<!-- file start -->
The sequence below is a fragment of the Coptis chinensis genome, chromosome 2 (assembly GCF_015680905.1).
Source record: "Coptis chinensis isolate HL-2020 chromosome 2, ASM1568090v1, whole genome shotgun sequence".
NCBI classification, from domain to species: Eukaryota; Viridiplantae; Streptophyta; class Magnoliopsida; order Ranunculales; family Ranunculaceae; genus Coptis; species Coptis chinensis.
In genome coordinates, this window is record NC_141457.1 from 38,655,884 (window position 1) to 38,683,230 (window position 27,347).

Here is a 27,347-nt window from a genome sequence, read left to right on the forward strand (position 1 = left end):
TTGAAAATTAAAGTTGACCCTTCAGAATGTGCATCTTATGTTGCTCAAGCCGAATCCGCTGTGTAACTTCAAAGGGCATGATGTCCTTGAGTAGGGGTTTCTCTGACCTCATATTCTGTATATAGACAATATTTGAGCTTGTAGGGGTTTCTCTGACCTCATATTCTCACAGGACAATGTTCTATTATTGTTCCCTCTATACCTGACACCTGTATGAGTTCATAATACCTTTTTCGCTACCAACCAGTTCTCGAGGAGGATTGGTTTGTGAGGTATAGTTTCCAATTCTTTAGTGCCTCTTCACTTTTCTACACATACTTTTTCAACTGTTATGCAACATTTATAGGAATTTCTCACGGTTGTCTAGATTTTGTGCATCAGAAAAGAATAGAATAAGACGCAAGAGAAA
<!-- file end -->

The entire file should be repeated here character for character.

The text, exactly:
The sequence below is a fragment of the Coptis chinensis genome, chromosome 2 (assembly GCF_015680905.1).
Source record: "Coptis chinensis isolate HL-2020 chromosome 2, ASM1568090v1, whole genome shotgun sequence".
NCBI classification, from domain to species: Eukaryota; Viridiplantae; Streptophyta; class Magnoliopsida; order Ranunculales; family Ranunculaceae; genus Coptis; species Coptis chinensis.
In genome coordinates, this window is record NC_141457.1 from 38,655,884 (window position 1) to 38,683,230 (window position 27,347).

Here is a 27,347-nt window from a genome sequence, read left to right on the forward strand (position 1 = left end):
TTGAAAATTAAAGTTGACCCTTCAGAATGTGCATCTTATGTTGCTCAAGCCGAATCCGCTGTGTAACTTCAAAGGGCATGATGTCCTTGAGTAGGGGTTTCTCTGACCTCATATTCTGTATATAGACAATATTTGAGCTTGTAGGGGTTTCTCTGACCTCATATTCTCACAGGACAATGTTCTATTATTGTTCCCTCTATACCTGACACCTGTATGAGTTCATAATACCTTTTTCGCTACCAACCAGTTCTCGAGGAGGATTGGTTTGTGAGGTATAGTTTCCAATTCTTTAGTGCCTCTTCACTTTTCTACACATACTTTTTCAACTGTTATGCAACATTTATAGGAATTTCTCACGGTTGTCTAGATTTTGTGCATCAGAAAAGAATAGAATAAGACGCAAGAGAAA